These results clearly show that the conclusion of our parody argument is false. Neural networks almost always learn genuine patterns in the training set which do generalize, albeit imperfectly, to unseen test data.

Dancing through a minefield of bad networks

One possible explanation for these results is that deep networks simply can’t represent functions that fail to generalize, so we shouldn’t include misgeneralizing networks in the space of possible outcomes. But it turns out this hypothesis is empirically false.

Tom Goldstein and colleagues have found it’s possible to find misgeneralizing neural nets by adding a term to the loss function which explicitly rewards the network for doing poorly on a validation set. The resulting “poisoned” models achieve near perfect accuracy on the training set while doing no better than random chance on a held out test set.[5] What’s more, the poisoned nets are usually quite “close” in parameter space to the generalizing networks that SGD actually finds— see the figure below for a visualization.

Dancing through a minefield of bad minima: we train a neural net classifier and plot the iterates of SGD after each tenth epoch (red dots). We also plot locations of nearby “bad” minima with poor generalization (blue dots). We visualize these using t-SNE embedding. All blue dots achieve near perfect train accuracy, but with test accuracy below 53% (random chance is 50%). The final iterate of SGD (yellow star) also achieves perfect train accuracy, but with 98.5% test accuracy. Miraculously, SGD always finds its way through a landscape full of bad minima, and lands at a minimizer with excellent generalization.

Against the indifference principle

What goes wrong in the counting argument for overfitting, then? Recall that both counting arguments involve an inference from “there are ‘more’ networks with property X” to “networks are likely to have property X.” This is an application of the principle of indifference, which says that one should assign equal probability to every possible outcome of a random process, in the absence of a reason to think certain outcomes are favored over others.[6]

The indifference principle gets its intuitive plausibility from simple cases like fair coins and dice, where it seems to give the right answers. But the only reason coin-flipping and die-rolling obey the principle of indifference is that they are designed by humans to behave that way. Dice are specifically built to land on each side ⅙ of the time, and if off-the-shelf coins were unfair, we’d choose some other household object to make random decisions. Coin flips and die rolls, then, can’t be evidence for the validity of the indifference principle as a general rule of probabilistic reasoning.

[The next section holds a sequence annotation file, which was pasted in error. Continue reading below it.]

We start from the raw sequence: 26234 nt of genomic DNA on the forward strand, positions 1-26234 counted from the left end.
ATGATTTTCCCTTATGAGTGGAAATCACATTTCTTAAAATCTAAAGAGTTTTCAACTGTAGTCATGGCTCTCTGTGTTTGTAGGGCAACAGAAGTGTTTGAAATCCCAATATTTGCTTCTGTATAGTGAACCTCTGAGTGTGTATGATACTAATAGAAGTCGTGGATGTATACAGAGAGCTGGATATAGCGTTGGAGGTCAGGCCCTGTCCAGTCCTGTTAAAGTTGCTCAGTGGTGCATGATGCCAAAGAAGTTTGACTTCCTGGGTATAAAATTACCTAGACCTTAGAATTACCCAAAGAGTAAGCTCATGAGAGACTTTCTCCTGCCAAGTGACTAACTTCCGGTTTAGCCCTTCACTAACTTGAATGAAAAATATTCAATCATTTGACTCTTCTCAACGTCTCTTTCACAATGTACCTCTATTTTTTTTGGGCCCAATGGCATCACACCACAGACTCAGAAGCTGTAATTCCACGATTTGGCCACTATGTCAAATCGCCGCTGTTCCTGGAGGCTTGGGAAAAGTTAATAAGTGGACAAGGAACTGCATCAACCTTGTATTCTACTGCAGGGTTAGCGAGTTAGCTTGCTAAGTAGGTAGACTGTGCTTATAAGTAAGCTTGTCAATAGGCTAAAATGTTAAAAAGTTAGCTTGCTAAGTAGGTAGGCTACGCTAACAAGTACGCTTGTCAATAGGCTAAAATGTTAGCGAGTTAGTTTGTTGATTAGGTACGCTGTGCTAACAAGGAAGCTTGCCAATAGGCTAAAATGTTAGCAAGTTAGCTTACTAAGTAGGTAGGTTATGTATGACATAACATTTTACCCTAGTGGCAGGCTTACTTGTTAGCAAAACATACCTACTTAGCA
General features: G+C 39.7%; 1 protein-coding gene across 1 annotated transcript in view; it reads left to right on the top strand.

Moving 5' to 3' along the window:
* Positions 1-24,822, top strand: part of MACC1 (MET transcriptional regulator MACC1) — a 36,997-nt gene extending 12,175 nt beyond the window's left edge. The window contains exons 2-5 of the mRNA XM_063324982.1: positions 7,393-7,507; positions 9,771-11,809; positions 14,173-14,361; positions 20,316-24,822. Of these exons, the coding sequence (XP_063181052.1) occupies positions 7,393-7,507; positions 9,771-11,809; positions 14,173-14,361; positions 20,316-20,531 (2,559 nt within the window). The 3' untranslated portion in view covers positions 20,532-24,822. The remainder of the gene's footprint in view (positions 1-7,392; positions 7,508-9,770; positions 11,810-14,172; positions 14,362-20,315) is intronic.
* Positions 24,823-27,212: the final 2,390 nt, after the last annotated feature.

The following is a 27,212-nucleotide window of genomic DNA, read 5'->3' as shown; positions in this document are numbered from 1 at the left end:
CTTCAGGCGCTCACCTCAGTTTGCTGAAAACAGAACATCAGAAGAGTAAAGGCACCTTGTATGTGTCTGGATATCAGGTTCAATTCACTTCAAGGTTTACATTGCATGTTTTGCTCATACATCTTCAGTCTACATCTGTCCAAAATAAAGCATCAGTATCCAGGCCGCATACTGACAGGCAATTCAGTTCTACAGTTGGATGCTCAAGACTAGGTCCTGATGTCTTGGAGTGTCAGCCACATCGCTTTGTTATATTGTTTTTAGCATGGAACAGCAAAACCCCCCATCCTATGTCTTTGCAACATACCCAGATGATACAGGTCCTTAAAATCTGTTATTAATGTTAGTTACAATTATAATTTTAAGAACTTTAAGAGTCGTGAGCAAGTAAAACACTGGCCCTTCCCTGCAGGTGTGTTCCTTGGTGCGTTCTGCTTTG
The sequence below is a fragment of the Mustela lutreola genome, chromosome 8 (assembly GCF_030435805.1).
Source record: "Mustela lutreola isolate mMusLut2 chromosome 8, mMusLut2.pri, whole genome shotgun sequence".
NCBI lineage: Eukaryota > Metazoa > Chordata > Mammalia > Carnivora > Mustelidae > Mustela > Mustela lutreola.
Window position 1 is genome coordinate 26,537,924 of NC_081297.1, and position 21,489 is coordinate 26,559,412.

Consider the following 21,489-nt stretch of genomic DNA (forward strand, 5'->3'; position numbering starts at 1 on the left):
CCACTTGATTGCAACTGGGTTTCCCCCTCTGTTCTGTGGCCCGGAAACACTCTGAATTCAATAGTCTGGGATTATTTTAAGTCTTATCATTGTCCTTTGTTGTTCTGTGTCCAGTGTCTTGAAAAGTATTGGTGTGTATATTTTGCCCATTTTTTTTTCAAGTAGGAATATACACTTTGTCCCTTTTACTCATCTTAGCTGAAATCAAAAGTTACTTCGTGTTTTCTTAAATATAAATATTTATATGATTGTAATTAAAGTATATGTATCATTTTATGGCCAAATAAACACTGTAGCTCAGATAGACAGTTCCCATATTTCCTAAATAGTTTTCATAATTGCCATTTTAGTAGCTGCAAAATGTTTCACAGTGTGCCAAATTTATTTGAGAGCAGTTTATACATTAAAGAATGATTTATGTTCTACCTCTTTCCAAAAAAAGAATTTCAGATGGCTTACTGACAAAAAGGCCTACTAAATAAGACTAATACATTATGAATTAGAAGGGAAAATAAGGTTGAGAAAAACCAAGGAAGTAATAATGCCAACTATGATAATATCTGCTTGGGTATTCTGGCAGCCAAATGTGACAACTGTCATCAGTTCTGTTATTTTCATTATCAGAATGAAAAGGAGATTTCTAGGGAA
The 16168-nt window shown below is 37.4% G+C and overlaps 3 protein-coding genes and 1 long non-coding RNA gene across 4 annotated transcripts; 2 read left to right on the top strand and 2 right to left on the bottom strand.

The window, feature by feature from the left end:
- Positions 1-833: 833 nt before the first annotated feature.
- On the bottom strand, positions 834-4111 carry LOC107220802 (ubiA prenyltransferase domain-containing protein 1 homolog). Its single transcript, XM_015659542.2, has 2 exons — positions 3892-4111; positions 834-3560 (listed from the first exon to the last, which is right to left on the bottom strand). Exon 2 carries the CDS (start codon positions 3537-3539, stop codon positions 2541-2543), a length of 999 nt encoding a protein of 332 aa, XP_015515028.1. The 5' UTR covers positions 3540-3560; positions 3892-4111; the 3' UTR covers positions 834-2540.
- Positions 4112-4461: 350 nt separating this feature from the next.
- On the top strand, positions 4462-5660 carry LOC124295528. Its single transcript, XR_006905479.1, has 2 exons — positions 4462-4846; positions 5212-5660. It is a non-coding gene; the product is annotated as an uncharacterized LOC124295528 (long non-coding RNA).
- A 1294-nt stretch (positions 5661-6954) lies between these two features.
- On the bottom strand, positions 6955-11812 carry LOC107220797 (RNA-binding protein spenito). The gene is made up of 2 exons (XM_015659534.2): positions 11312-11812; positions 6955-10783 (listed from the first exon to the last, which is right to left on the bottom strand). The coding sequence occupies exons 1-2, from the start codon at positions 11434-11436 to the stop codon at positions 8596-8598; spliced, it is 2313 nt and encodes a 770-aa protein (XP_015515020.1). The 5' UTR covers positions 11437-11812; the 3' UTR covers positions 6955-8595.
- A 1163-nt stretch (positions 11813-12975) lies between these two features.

The principle fails even in these simple cases if we carve up the space of outcomes in a more fine-grained way. As a coin or a die falls through the air, it rotates along all three of its axes, landing in a random 3D orientation. The indifference principle suggests that the resting states of coins and dice should be uniformly distributed between zero and 360 degrees for each of the three axes of rotation. But this prediction is clearly false: dice almost never land standing up on one of their corners, for example.

Even worse, by coarse-graining the possibilities, we can make the indifference principle predict that any event has a 50% chance of occuring (“either it happens or it doesn’t”). In general, indifference reasoning produces wildly contradictory results depending on how we choose to cut up the space of outcomes.[7] This problem is serious enough to convince most philosophers that the principle of indifference is simply false.[8] On this view, neither counting argument can get off the ground, because we cannot infer that SGD is likely to select the kinds of networks that are more numerous.

Against goal realism

Even if you’re inclined to accept some form of indifference principle, it’s clear that its applicability must be restricted in order to avoid paradoxes. For example, philosopher Michael Huemer suggests that indifference reasoning should only be applied to explanatorily fundamental variables. That is, if X is a random variable which causes or “explains” another variable Y, we might be able to apply the indifference principle to X, but we definitely can’t apply it to Y.[9]

While we don’t accept Huemer’s view, it seems like many people worried about scheming do implicitly accept something like it. As Joe Carlsmith explains:

…some analyses of schemers talk as though the model has what we might call a “goal-achieving engine” that is cleanly separable from what we might call its “goal slot,” such that you can modify the contents of the goal slot, and the goal-achieving engine will be immediately and smoothly repurposed in pursuit of the new goal.

Scheming AIs, page 55

Here, the goal slot is clearly meant to be causally and explanatorily prior to the goal-achieving engine, and hence to the rest of the AI’s behavior. On Huemer’s view, this causal structure would validate the application of indifference reasoning to goals, but not to behaviors, thereby breaking the symmetry between the counting arguments for overfitting and for scheming. We visually depict this view of AI cognition on the lefthand side of the figure below.